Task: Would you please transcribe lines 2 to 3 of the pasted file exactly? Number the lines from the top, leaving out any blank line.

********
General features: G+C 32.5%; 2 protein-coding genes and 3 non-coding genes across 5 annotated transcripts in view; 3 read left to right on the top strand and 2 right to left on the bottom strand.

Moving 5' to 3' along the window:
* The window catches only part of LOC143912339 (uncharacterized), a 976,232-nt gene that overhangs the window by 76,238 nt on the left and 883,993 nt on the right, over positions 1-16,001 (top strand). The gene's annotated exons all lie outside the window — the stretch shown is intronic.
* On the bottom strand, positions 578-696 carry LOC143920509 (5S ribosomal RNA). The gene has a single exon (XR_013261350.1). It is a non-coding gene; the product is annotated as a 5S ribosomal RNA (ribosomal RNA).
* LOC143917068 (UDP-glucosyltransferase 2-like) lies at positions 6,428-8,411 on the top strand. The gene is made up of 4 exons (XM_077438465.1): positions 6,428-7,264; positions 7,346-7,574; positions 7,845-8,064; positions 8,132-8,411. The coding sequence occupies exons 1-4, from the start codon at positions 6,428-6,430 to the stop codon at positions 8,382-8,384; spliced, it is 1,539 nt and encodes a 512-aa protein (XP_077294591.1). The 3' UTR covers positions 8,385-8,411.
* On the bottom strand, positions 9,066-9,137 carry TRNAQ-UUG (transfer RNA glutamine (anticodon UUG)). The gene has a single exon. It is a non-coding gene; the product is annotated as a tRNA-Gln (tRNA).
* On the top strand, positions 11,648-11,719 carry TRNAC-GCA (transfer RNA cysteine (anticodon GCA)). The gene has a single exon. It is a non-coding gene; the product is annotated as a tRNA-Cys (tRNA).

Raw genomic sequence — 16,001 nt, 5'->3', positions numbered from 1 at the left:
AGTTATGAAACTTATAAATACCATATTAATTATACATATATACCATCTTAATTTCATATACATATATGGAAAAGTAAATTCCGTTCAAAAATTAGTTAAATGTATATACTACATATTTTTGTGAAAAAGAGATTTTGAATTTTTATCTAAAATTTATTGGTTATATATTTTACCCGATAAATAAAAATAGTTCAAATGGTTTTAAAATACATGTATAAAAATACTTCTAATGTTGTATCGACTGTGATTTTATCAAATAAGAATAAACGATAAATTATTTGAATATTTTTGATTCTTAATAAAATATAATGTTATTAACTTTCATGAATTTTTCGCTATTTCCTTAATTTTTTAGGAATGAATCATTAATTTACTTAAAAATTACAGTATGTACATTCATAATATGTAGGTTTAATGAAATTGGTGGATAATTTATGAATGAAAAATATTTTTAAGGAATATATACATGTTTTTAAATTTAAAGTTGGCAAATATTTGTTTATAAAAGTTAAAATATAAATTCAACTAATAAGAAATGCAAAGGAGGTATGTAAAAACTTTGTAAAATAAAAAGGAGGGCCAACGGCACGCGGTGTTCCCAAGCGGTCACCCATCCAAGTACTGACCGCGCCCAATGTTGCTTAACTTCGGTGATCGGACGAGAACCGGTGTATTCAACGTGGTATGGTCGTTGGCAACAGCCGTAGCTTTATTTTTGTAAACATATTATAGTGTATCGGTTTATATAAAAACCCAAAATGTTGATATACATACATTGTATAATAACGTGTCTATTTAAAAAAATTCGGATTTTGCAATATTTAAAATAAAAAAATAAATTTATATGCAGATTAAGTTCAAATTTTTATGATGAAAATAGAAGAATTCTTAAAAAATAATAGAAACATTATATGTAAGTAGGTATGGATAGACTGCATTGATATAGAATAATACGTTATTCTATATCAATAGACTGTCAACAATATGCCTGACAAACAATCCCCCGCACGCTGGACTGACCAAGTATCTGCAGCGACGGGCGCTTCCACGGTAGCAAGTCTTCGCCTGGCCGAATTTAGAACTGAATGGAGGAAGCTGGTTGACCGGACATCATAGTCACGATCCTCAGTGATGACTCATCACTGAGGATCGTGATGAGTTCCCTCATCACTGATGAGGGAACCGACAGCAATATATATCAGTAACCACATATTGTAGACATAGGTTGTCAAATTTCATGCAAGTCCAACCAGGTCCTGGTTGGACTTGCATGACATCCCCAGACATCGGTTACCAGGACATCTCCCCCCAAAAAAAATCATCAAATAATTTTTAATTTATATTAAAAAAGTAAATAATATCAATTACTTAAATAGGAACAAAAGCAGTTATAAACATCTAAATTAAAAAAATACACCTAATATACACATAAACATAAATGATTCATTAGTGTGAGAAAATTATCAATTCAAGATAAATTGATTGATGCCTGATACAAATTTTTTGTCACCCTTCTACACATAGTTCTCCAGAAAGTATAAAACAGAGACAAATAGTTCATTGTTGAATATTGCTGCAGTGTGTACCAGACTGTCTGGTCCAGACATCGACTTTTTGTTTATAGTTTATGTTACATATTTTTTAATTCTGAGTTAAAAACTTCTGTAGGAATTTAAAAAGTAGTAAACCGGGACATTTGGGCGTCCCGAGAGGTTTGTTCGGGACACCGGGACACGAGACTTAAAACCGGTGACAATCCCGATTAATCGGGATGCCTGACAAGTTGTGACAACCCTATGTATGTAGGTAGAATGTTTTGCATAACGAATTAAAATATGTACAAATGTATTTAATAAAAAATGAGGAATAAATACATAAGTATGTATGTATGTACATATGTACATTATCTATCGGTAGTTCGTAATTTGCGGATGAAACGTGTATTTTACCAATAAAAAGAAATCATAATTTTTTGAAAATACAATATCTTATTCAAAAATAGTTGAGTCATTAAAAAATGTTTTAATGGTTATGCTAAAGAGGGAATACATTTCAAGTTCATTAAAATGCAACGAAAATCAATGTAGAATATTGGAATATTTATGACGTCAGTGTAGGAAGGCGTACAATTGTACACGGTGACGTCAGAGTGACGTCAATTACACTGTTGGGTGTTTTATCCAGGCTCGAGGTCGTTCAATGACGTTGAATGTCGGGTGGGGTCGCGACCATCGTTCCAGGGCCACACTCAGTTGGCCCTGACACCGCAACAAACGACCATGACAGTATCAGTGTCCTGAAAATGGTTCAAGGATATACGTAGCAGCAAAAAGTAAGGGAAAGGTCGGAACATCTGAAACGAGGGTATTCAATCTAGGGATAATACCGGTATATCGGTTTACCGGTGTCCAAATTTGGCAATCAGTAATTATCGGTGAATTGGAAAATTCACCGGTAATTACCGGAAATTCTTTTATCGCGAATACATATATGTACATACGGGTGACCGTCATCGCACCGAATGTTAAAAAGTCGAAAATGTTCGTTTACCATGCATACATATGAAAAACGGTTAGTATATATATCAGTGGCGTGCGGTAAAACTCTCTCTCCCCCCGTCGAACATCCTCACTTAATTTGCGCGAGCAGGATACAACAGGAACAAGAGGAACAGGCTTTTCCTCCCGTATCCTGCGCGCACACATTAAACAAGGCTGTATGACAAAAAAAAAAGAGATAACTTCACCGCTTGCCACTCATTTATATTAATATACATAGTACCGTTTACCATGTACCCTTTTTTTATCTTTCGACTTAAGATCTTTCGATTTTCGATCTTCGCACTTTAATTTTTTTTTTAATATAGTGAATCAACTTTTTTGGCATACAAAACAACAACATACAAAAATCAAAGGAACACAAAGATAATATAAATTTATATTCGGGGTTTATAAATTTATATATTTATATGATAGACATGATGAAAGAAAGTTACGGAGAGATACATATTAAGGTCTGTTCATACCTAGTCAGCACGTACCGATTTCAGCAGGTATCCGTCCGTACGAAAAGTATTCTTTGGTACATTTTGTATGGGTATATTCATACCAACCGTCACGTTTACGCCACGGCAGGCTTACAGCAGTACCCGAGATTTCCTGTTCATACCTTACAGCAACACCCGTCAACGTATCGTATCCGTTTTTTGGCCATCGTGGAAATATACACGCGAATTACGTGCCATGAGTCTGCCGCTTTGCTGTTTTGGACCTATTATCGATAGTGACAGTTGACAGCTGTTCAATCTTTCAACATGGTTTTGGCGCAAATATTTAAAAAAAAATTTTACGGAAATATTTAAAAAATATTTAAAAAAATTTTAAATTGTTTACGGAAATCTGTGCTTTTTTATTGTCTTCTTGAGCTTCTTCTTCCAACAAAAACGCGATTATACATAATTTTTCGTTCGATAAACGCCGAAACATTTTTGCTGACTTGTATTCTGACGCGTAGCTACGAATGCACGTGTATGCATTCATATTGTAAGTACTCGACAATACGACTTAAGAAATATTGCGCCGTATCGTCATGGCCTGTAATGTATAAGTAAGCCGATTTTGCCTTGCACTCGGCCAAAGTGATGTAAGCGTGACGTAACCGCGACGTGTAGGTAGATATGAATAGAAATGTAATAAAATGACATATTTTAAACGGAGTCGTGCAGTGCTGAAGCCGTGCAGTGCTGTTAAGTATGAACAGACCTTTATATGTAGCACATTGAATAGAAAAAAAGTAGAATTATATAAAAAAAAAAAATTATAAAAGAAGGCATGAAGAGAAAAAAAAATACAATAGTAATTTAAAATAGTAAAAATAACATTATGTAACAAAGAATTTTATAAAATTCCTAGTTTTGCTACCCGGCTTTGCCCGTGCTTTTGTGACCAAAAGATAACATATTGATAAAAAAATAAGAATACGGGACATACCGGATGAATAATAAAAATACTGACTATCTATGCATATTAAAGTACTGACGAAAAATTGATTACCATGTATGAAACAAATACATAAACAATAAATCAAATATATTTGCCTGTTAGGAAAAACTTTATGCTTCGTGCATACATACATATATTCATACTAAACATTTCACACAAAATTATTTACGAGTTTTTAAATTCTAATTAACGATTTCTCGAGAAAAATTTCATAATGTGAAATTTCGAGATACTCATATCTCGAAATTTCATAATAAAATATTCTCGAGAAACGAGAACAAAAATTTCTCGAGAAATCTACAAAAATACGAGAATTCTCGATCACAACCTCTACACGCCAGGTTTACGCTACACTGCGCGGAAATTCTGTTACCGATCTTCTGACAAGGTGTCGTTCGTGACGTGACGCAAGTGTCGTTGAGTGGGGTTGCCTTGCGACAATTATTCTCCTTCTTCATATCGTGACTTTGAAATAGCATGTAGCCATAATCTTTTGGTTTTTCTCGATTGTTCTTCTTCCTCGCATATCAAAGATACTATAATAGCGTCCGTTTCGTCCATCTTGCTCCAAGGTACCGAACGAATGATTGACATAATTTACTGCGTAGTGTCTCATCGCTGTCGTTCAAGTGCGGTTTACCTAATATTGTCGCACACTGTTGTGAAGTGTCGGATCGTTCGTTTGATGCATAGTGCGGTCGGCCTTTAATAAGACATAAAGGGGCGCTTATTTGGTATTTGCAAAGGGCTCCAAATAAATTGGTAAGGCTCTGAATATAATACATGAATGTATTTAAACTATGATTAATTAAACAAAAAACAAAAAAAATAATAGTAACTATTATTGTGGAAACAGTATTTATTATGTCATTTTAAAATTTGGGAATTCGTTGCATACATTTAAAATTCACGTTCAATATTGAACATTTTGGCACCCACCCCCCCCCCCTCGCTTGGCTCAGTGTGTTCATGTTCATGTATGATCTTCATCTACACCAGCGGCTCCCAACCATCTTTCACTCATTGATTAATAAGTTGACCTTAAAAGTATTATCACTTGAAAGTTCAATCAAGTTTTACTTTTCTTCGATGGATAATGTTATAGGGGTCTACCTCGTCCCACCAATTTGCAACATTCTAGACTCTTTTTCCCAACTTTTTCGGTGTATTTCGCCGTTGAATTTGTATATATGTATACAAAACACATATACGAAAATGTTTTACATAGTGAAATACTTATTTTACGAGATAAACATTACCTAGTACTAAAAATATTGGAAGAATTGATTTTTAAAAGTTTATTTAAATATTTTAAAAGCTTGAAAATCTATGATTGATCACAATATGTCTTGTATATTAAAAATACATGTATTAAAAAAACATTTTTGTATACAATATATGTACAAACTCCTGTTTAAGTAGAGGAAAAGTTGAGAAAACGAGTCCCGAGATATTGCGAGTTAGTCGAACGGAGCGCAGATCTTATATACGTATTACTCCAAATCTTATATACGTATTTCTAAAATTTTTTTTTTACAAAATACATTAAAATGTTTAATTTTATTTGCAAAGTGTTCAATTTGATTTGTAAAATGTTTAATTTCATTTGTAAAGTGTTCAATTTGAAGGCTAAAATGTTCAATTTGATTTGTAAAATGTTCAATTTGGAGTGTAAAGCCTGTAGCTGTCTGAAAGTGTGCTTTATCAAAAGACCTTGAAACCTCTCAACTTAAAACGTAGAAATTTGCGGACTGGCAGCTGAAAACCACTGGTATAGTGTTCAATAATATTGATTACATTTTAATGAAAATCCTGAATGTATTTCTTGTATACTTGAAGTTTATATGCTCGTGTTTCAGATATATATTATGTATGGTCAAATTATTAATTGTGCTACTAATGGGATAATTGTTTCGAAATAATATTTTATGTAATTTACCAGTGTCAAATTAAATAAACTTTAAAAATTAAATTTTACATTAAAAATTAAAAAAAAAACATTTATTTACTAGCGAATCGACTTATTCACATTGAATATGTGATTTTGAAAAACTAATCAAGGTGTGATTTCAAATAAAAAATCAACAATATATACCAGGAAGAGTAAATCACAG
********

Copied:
Moving 5' to 3' along the window:
* The window catches only part of LOC143912339 (uncharacterized), a 976,232-nt gene that overhangs the window by 76,238 nt on the left and 883,993 nt on the right, over positions 1-16,001 (top strand). The gene's annotated exons all lie outside the window — the stretch shown is intronic.